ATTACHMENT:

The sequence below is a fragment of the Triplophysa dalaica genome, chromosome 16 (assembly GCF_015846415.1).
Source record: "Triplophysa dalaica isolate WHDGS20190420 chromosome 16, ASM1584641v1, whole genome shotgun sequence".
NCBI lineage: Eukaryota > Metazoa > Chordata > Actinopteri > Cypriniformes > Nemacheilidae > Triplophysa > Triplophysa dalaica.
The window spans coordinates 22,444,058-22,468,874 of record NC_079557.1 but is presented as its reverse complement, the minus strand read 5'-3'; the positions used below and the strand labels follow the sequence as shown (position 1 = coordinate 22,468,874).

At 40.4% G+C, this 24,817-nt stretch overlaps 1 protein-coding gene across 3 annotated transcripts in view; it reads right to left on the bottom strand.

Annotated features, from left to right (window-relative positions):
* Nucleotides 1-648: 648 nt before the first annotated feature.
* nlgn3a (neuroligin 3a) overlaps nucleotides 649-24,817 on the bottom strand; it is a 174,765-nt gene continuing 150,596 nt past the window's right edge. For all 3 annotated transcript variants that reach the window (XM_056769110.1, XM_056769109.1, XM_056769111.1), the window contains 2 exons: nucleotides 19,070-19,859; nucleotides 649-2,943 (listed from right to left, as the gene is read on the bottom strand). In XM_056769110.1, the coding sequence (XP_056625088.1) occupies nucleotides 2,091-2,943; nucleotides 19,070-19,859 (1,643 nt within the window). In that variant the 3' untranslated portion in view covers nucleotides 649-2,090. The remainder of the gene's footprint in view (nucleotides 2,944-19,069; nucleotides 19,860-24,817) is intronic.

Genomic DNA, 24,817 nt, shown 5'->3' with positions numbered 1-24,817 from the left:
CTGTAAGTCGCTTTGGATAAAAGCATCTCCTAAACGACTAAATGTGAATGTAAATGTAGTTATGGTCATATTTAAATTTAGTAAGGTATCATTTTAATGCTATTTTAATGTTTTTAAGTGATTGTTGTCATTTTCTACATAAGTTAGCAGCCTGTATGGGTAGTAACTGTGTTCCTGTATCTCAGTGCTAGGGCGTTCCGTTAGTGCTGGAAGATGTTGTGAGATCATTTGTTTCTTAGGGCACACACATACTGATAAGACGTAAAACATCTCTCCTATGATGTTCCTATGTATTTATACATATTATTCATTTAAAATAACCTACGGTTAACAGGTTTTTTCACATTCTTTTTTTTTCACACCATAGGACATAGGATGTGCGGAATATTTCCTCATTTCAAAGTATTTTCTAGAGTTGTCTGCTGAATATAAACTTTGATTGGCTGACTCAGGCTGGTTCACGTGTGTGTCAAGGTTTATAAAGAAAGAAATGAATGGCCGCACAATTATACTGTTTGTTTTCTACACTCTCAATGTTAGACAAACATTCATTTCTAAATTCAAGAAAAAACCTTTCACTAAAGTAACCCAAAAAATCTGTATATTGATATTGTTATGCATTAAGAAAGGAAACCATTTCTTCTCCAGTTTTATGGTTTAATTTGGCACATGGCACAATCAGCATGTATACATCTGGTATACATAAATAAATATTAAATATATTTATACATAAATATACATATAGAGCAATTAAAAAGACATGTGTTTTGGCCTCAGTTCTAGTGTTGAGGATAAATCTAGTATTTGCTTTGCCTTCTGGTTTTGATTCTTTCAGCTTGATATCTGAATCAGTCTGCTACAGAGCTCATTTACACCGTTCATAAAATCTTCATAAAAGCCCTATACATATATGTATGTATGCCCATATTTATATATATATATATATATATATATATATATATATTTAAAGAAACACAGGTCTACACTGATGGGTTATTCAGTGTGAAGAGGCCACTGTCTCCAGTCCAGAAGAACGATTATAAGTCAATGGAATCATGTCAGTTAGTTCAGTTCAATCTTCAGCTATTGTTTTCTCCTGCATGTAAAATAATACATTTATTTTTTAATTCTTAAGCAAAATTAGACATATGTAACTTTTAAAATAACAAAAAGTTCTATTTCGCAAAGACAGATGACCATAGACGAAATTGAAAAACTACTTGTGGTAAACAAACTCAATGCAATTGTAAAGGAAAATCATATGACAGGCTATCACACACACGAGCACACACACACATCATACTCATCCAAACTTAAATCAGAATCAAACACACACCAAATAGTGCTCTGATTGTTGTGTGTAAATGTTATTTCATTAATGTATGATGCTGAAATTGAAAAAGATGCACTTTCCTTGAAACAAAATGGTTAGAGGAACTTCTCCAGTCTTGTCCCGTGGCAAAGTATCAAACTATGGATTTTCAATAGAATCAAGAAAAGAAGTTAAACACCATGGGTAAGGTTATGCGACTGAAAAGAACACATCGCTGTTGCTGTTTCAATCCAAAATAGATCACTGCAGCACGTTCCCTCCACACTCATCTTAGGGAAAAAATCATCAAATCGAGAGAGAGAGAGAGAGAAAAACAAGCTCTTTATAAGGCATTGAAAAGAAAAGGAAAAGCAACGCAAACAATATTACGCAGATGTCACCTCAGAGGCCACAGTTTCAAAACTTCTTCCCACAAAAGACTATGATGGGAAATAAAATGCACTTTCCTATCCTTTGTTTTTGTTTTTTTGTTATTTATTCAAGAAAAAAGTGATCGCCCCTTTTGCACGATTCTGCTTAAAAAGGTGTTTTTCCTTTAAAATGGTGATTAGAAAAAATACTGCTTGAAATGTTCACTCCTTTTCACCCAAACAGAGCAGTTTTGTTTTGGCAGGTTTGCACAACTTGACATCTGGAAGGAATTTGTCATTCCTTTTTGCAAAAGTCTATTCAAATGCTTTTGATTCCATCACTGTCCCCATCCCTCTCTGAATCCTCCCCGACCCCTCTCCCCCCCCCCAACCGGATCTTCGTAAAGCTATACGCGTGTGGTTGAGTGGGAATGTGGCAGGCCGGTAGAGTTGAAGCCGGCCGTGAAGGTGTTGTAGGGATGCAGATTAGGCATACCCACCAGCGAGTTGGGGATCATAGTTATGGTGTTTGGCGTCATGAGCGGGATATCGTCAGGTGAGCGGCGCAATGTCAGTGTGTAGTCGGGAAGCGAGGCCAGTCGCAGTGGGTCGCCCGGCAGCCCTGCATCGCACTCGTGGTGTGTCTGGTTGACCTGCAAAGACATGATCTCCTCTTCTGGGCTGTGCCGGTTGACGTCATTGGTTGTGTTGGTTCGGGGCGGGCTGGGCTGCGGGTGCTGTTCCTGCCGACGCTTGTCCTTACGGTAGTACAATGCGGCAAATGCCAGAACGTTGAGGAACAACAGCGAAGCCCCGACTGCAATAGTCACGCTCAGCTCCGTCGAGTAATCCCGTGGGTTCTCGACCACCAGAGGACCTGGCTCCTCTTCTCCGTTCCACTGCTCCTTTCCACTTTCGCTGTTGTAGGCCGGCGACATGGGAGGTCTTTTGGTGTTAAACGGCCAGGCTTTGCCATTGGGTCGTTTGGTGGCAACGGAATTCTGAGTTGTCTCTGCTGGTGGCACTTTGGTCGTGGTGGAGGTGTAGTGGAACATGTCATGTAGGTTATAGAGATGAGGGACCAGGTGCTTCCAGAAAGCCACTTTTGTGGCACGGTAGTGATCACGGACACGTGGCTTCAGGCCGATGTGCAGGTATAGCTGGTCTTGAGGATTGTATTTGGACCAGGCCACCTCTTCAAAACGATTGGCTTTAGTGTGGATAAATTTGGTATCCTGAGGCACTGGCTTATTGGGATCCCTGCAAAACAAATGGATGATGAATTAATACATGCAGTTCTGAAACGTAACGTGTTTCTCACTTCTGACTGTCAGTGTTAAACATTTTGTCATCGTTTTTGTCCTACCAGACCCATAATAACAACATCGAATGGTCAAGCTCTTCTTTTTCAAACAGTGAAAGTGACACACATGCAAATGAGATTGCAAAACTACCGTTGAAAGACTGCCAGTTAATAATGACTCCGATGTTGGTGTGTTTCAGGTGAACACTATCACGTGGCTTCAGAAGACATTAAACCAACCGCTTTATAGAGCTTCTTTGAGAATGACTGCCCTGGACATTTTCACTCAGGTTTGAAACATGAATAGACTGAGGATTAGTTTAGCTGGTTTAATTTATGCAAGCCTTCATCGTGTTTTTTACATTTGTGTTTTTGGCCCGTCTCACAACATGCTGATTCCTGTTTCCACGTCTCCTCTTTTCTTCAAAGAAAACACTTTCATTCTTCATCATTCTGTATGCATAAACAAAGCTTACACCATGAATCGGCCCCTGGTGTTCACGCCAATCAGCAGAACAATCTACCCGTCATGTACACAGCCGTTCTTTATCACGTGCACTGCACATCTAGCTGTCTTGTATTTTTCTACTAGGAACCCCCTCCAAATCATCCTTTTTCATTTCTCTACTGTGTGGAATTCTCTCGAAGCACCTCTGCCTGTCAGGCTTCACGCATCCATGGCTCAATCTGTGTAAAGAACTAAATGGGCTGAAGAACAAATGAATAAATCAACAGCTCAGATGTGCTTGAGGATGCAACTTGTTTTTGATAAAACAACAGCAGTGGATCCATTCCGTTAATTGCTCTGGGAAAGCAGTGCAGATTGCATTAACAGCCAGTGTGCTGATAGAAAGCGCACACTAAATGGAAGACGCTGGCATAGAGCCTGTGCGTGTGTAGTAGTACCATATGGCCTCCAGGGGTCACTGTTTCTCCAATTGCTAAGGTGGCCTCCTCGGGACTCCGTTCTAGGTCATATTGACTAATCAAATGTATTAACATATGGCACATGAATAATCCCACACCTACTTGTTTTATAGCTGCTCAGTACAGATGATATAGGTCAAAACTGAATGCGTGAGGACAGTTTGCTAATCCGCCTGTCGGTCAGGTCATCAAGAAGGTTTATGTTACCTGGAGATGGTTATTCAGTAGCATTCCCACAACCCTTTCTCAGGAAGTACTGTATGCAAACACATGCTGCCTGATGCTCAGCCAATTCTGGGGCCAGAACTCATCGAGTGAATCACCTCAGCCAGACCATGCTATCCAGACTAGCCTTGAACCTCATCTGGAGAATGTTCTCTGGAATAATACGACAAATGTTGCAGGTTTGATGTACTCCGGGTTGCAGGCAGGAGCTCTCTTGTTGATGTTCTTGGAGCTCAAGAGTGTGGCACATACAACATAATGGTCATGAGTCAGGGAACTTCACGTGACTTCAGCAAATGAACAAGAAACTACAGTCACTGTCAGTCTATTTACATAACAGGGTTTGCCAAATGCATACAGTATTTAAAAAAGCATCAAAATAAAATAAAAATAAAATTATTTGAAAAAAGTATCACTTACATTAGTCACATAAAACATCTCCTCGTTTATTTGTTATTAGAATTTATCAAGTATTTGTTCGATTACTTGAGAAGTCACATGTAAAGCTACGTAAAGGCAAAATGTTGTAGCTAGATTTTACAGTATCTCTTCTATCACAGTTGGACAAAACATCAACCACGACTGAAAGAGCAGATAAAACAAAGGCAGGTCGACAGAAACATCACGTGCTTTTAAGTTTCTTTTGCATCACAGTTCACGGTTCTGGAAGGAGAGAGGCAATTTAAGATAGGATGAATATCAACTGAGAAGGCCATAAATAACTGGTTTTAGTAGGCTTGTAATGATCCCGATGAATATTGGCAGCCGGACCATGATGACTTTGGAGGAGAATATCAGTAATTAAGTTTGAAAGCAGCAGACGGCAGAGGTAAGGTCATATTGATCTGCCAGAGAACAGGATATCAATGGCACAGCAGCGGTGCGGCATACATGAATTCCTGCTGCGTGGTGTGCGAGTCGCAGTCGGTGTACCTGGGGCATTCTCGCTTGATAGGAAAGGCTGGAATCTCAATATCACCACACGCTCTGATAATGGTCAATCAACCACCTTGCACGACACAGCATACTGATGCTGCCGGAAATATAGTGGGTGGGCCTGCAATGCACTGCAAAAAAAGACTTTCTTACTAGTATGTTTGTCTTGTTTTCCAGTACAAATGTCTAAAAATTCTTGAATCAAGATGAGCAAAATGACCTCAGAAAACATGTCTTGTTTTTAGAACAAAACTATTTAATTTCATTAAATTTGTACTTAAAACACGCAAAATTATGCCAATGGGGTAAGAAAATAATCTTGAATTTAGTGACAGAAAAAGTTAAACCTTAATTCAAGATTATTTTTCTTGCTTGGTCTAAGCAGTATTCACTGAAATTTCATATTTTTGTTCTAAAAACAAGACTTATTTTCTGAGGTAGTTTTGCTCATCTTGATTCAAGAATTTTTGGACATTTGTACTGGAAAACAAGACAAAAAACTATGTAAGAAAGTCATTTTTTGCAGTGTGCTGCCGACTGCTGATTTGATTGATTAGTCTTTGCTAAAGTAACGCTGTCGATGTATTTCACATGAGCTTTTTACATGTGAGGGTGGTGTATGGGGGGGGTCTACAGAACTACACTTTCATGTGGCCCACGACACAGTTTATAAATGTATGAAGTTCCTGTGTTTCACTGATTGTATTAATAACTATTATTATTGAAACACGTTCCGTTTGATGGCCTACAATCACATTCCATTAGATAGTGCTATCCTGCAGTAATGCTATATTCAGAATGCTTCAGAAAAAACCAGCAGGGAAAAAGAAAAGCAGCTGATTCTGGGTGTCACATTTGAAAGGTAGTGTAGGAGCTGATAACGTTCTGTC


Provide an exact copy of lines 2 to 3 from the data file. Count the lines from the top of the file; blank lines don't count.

Source record: "Triplophysa dalaica isolate WHDGS20190420 chromosome 16, ASM1584641v1, whole genome shotgun sequence".
NCBI lineage: Eukaryota > Metazoa > Chordata > Actinopteri > Cypriniformes > Nemacheilidae > Triplophysa > Triplophysa dalaica.